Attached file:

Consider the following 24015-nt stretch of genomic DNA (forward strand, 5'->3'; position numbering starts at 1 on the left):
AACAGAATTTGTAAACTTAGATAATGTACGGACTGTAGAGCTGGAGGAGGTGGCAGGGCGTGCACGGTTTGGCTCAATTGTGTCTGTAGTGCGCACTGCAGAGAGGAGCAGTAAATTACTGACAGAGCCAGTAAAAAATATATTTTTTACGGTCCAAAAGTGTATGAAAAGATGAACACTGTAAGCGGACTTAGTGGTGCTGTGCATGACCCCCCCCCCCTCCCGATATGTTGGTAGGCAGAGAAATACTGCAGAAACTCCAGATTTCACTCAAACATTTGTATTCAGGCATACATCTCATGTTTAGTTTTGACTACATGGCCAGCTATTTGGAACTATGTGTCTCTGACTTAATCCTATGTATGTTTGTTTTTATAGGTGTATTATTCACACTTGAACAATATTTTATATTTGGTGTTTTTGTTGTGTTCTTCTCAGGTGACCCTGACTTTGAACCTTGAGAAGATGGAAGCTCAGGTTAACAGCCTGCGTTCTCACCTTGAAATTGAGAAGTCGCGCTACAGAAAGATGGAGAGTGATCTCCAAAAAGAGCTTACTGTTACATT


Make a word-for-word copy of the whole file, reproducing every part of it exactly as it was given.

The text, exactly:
Consider the following 24015-nt stretch of genomic DNA (forward strand, 5'->3'; position numbering starts at 1 on the left):
AACAGAATTTGTAAACTTAGATAATGTACGGACTGTAGAGCTGGAGGAGGTGGCAGGGCGTGCACGGTTTGGCTCAATTGTGTCTGTAGTGCGCACTGCAGAGAGGAGCAGTAAATTACTGACAGAGCCAGTAAAAAATATATTTTTTACGGTCCAAAAGTGTATGAAAAGATGAACACTGTAAGCGGACTTAGTGGTGCTGTGCATGACCCCCCCCCCCTCCCGATATGTTGGTAGGCAGAGAAATACTGCAGAAACTCCAGATTTCACTCAAACATTTGTATTCAGGCATACATCTCATGTTTAGTTTTGACTACATGGCCAGCTATTTGGAACTATGTGTCTCTGACTTAATCCTATGTATGTTTGTTTTTATAGGTGTATTATTCACACTTGAACAATATTTTATATTTGGTGTTTTTGTTGTGTTCTTCTCAGGTGACCCTGACTTTGAACCTTGAGAAGATGGAAGCTCAGGTTAACAGCCTGCGTTCTCACCTTGAAATTGAGAAGTCGCGCTACAGAAAGATGGAGAGTGATCTCCAAAAAGAGCTTACTGTTACATT